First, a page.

Two Minnesota schools are receiving criticism from the community after incidents in which mascots at school-sponsored functions were described as offensive.
The incidents – one at the University of Minnesota, the other at Cloquet High School – both involved a mascot dressed in a way some found culturally insensitive.
At the U of M, the Minnesota Daily reports Goldy Gopher donned a sombrero and poncho as part of a "Galactic Fiesta." Some students at the event dressed in a similar manner.
At Cloquet, a pep rally in the lead-up to a playoff football game against the DeLaSalle Islanders involved a student dressing as an "Islander," wearing a paper crown, "ceremonial dress" and war paint, the Duluth News Tribune reports.
Both portrayals were quickly criticized by community groups who labeled them offensive.
Such incidents have garnered more attention in recent years, especially in light of the push to change the names of sports teams, like the Washington Redskins and the University of North Dakota Fighting Sioux.
Here's a more detailed look at the incidents:
'Galactic Fiesta' event
The University of Minnesota Vice Provost and Dean of Students Danita Brown Young sent an email this week apologizing for the school-sponsored "Galactic Fiesta" on campus.
Eden Torres of the Department of Chicano and Latino Studies at the U of M told the Minnesota Daily she heard some concerns from students and faculty about the event, noting some found it offensive.
In the email, Young said student planners weren't aware the sombreros and ponchos would be considered offensive, and the U has educated them “about stereotypes, disrespectful appropriations, and the political complexities of representation.” They won't face disciplinary action, the Minnesota Daily notes.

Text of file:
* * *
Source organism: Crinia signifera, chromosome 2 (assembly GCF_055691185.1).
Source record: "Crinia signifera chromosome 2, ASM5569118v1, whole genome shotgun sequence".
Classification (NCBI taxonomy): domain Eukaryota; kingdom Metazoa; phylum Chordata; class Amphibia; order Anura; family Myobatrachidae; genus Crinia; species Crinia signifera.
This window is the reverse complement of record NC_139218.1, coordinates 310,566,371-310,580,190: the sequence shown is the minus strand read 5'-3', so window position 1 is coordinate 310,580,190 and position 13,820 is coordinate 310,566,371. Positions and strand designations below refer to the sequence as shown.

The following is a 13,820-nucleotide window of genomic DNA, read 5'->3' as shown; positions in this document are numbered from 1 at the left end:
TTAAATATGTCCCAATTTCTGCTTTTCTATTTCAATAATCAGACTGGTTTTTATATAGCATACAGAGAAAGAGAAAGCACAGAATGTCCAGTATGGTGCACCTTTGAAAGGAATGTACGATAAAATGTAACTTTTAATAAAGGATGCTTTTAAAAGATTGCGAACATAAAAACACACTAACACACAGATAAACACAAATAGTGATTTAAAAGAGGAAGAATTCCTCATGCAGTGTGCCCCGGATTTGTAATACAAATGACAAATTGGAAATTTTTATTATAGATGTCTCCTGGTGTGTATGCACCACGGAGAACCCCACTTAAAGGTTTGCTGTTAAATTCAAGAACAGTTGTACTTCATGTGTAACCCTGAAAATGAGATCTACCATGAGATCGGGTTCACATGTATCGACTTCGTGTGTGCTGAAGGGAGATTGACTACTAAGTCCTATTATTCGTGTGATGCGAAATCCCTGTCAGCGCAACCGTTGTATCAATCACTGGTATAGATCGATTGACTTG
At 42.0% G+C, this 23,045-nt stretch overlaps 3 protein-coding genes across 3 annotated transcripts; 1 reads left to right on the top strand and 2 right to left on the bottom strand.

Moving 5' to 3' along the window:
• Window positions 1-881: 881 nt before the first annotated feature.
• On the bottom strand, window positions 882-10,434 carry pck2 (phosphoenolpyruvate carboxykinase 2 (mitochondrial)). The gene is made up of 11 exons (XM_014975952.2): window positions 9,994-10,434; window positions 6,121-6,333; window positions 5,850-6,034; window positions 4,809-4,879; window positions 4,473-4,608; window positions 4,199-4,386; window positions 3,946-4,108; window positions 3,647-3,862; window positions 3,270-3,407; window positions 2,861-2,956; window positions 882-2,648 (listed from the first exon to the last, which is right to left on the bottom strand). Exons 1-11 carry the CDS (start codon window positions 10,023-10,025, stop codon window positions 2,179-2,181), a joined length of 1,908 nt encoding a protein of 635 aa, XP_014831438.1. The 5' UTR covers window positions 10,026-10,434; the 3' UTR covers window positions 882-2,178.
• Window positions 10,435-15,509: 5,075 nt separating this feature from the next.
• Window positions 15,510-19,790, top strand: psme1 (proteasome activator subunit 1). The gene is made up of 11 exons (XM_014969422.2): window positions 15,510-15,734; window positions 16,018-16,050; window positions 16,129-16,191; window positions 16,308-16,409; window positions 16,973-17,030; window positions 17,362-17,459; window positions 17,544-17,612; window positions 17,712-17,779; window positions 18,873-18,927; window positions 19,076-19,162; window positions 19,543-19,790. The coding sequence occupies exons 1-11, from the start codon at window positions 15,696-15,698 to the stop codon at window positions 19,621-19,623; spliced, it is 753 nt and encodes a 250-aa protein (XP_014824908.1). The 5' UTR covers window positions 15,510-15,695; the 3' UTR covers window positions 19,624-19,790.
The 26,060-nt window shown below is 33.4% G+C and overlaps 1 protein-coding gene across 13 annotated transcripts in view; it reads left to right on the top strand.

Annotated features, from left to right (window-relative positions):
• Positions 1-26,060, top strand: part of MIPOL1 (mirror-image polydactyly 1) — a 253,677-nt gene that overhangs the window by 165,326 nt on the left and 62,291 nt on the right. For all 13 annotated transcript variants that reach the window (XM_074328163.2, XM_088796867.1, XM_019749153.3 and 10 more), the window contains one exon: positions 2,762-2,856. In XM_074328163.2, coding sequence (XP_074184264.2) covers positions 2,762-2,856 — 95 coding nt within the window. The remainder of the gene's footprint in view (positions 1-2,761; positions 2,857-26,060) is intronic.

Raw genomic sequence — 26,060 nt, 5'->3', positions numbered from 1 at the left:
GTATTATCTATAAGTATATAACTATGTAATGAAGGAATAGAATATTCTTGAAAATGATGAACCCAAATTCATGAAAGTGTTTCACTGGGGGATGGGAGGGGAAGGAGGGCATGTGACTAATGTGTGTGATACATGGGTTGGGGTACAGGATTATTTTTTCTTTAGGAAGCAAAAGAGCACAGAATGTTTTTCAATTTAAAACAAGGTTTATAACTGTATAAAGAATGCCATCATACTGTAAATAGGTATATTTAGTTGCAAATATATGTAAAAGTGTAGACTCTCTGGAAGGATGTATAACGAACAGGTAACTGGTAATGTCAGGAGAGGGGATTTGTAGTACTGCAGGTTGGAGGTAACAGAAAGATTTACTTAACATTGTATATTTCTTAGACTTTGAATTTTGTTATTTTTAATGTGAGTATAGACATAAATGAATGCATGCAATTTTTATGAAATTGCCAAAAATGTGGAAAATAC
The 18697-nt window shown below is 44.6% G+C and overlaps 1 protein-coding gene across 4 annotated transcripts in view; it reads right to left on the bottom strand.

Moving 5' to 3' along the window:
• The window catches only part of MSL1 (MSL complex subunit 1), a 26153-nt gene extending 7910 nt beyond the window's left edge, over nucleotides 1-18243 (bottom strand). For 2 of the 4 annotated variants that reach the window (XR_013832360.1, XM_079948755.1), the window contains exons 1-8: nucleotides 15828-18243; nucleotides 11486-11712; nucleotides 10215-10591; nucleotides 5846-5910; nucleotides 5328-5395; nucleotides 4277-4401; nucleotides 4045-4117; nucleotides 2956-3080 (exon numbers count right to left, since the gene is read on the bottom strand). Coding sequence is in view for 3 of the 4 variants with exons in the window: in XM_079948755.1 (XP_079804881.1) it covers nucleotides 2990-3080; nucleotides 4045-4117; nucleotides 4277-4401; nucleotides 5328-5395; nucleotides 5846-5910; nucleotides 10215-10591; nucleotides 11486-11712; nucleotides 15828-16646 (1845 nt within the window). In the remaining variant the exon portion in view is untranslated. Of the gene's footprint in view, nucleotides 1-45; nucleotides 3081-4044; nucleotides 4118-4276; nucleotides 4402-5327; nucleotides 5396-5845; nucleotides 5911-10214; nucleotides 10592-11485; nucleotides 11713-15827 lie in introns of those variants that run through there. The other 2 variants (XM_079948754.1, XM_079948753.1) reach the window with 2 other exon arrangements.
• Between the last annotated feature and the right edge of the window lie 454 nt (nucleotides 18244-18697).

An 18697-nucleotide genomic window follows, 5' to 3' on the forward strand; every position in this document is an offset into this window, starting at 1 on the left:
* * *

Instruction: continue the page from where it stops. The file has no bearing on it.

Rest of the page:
Young finished the email writing, "We can do better. We must do better. ... We will do better."
The university has been vocal about being respectful to all students, which had some surprised such an event would be held on campus. This year, the U of M urged students to be respectful when picking a Halloween costume and was outspoken in the push to ban the use of the Washington Redskins moniker during the Vikings-Redskins game at TCF Bank Stadium earlier this month.
Some people reacted to the email on Twitter:
Pep rally mascot skit
During a skit at a pep rally to honor Cloquet High School's football team advancing to the state tournament, a student dressed up like the mascot of the opposing team, the DeLaSalle Islanders, which many found offensive to the American Indian community.
The Duluth News Tribune says during the rally, the student pretended to attack the football coach with a swimming pool noodle, before Cloquet's mascot, a Lumberjack, dragged him out of the gym.
Some people in the American Indian community were outraged by the representation, and at a school board Monday expressed their concerns, saying the people involved should be held accountable – the students reprimanded and the teachers involved fired – the Duluth news Tribune reports. Some noted that the message from the skit was that it's "OK to be violent to indigenous people," the newspaper notes.
Cloquet Superintendent Ken Scarbrough released a statement to Northland's News Center saying, "though completely unintended, the depiction of the Islander was not being sensitive to Native American culture."
He and the board said the school will continue to communicate and will use this incident as a learning tool, reports say.